A: We need to do a better job of presenting our industry as a career choice. Lots of people fall into the sector and love it, so let’s turn this into an industry where people are making conscious decisions to work in it. It’s a fun industry and there’s such an exciting array of jobs available from data scientists through to social media content creators. Last year, we created a Next Gen Board – it has been incredibly well received, with some fantastic talent representing a range of roles and businesses across our membership. There’s no better group of people to showcase the ‘best of publishing’, and they’ve been working on an industry-wide talent acquisition campaign that we look forward to sharing in due course.

Q: With a general election imminent, what would the PPA like from a new government?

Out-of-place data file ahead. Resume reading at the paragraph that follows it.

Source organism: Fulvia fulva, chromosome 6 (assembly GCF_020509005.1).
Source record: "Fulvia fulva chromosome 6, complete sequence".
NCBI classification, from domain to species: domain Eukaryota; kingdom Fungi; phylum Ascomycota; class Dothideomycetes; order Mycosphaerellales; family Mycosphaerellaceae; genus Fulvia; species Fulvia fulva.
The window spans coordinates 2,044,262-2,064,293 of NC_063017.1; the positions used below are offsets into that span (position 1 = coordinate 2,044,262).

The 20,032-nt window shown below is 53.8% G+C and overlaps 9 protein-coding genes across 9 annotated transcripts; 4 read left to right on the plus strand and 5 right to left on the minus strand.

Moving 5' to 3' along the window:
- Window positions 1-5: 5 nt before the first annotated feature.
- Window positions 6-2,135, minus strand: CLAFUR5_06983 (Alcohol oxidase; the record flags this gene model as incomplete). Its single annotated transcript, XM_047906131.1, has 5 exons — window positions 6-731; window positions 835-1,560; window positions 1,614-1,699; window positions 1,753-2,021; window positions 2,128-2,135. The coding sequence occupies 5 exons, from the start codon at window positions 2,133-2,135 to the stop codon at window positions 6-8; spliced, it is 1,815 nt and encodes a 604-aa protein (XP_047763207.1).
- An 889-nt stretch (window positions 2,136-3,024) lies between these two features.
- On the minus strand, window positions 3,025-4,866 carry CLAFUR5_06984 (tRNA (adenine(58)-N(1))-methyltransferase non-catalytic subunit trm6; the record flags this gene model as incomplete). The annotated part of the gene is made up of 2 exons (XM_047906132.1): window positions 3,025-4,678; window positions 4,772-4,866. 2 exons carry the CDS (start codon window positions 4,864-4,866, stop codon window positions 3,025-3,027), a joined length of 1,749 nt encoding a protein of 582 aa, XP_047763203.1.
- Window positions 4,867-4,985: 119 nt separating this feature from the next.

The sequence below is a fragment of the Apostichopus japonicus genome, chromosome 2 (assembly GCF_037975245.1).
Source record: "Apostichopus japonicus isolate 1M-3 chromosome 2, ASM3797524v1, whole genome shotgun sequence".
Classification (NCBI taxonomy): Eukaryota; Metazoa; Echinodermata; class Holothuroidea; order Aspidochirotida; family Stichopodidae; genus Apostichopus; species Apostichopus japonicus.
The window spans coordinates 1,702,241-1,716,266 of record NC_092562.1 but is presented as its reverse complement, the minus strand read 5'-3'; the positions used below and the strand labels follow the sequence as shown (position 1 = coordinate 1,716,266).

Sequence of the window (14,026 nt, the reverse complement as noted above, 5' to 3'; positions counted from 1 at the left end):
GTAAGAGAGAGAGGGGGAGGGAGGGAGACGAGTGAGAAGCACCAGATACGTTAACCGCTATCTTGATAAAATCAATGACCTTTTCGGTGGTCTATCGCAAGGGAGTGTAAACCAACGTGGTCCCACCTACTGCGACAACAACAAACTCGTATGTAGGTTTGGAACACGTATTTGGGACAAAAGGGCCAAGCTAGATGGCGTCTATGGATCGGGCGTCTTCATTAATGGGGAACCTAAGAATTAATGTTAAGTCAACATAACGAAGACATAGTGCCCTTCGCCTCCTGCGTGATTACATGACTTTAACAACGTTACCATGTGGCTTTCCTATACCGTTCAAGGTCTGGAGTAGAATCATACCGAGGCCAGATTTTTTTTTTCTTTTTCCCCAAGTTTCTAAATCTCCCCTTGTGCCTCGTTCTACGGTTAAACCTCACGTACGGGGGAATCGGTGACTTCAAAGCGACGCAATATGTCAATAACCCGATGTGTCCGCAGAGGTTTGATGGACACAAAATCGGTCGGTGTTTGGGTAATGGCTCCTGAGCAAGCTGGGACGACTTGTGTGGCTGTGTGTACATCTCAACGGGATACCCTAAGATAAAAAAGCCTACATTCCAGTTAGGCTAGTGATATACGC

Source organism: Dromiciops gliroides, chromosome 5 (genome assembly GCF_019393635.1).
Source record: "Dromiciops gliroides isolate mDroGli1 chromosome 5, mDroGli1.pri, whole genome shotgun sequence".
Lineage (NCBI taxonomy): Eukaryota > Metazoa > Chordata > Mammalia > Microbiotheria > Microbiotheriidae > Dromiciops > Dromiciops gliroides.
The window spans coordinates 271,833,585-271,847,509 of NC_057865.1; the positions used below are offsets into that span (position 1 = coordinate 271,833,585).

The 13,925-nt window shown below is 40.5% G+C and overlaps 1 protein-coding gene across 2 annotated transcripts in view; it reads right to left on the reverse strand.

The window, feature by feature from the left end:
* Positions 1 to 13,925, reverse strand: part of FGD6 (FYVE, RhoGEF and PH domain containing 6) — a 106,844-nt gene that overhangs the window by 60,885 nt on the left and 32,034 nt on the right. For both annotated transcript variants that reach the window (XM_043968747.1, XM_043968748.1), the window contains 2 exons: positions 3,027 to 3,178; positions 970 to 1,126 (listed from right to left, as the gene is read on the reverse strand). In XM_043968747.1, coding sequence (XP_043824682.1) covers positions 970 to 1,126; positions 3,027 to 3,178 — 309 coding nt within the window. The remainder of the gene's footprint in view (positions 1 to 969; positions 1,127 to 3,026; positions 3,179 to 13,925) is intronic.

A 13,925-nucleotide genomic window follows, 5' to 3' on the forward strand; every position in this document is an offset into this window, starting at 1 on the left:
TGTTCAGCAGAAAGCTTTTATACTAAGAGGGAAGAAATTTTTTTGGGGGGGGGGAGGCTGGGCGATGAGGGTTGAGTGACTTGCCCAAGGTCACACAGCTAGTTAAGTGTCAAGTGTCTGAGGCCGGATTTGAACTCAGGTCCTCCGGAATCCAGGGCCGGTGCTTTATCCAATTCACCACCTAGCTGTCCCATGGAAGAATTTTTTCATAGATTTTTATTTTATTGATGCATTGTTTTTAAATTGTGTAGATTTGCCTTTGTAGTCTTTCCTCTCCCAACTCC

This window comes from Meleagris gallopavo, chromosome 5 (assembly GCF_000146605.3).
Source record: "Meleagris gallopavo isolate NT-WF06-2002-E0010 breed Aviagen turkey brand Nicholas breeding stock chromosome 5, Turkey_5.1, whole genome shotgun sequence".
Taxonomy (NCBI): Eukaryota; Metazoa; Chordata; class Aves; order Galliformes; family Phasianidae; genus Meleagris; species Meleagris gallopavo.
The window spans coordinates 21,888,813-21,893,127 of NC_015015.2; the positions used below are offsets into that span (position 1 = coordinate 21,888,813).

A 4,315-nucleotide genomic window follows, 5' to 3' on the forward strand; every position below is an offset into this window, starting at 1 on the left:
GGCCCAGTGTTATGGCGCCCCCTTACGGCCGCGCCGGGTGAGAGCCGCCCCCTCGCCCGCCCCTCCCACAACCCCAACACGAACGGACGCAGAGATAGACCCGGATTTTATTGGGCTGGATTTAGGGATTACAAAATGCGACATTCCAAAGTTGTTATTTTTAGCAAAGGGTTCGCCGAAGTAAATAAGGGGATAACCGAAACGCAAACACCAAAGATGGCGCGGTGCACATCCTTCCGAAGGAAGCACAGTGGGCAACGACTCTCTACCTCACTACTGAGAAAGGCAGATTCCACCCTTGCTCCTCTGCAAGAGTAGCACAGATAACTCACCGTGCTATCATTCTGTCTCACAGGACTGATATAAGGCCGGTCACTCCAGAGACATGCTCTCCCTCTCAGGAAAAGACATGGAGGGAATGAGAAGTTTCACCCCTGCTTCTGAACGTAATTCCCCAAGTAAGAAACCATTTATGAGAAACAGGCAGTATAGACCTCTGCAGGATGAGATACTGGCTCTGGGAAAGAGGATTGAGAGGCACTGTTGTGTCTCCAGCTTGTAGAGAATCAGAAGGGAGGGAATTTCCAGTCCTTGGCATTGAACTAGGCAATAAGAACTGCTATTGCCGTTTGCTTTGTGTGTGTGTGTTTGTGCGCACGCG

A: There are numerous bills currently working their way through parliament that tackle really important business issues for publishers – from delivering a regulatory approach to AI, to ensuring we have the right environment for subscriptions to thrive – and we need to see these bills progressed and passed and not held up between governments.

But, most importantly, we want our industry to be a priority for any potential new government. For them to value the creative economy.

At the beginning of March, Creative UK held The Big Creative Summit 2024 at which the Secretary of State for Culture, Media and Sport, Rt Hon Luzy Frazer KC MP, gave a speech which championed the successes of the creative sector, and commended the energy, leadership, passion, and investment that the creative industry has brought to the country. And this support needs to continue for us to flourish.

In March, I attended the Labour Creatives Conference and they specifically stated that the creative sector was one of their core growth sectors. This focus will be a major step forward in terms of levelling up the reputation and value of the sector amongst other industries.